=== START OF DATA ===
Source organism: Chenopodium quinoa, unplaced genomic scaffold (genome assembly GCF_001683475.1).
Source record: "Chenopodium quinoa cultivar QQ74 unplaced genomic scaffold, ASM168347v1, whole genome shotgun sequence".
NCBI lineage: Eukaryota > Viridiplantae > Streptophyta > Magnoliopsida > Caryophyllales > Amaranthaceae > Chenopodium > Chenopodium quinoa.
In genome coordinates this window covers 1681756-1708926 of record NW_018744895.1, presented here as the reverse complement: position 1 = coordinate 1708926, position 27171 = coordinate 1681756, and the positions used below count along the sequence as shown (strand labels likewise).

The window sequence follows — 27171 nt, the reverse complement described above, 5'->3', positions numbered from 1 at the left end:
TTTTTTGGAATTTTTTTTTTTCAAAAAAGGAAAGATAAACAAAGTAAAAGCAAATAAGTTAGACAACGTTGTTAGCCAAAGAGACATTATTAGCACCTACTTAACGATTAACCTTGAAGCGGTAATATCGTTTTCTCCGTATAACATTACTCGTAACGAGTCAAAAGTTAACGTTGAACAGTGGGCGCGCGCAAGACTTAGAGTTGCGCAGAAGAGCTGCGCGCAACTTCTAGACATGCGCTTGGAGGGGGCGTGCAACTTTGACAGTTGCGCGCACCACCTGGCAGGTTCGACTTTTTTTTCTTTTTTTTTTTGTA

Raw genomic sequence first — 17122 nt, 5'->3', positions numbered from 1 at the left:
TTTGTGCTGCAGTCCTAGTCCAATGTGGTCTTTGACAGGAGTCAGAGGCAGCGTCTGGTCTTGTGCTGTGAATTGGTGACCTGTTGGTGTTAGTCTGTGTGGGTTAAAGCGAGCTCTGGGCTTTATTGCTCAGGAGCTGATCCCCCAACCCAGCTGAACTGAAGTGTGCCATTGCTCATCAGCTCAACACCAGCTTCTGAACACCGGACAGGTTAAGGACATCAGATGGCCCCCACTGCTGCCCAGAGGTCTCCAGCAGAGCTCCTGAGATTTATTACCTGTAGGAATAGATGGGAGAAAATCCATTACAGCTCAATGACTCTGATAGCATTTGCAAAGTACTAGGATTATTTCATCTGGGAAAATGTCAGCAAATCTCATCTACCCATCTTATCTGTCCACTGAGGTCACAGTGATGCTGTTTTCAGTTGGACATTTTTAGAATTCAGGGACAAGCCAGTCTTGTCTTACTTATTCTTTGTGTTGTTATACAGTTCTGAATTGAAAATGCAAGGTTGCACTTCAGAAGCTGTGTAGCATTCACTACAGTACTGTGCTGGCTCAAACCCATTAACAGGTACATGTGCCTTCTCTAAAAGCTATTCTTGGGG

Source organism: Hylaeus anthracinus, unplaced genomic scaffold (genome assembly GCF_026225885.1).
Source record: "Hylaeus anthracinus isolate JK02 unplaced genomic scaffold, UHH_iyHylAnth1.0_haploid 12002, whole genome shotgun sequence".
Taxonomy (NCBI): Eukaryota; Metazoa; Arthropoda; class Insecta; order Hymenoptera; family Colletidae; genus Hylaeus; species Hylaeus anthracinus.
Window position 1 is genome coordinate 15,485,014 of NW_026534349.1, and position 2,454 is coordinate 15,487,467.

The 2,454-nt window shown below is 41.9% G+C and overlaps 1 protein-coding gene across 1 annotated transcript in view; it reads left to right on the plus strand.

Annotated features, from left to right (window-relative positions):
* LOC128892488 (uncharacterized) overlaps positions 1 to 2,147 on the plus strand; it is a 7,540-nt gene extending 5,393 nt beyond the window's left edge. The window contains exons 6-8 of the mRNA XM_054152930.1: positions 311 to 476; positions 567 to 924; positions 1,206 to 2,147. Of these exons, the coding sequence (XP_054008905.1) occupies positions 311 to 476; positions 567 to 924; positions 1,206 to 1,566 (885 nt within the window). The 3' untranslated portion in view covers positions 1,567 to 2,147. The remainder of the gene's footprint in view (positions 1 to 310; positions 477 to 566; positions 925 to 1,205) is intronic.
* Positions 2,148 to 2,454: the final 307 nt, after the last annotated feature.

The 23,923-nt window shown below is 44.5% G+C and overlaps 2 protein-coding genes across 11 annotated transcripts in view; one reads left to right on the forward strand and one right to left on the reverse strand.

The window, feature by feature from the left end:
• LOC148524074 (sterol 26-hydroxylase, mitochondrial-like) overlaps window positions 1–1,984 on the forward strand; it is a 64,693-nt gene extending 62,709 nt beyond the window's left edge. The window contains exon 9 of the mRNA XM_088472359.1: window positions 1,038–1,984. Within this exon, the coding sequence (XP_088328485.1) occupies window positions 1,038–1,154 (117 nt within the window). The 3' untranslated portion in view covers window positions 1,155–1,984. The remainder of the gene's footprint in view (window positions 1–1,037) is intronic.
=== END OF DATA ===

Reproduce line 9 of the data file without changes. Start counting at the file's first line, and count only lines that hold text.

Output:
Source organism: Hylaeus anthracinus, unplaced genomic scaffold (genome assembly GCF_026225885.1).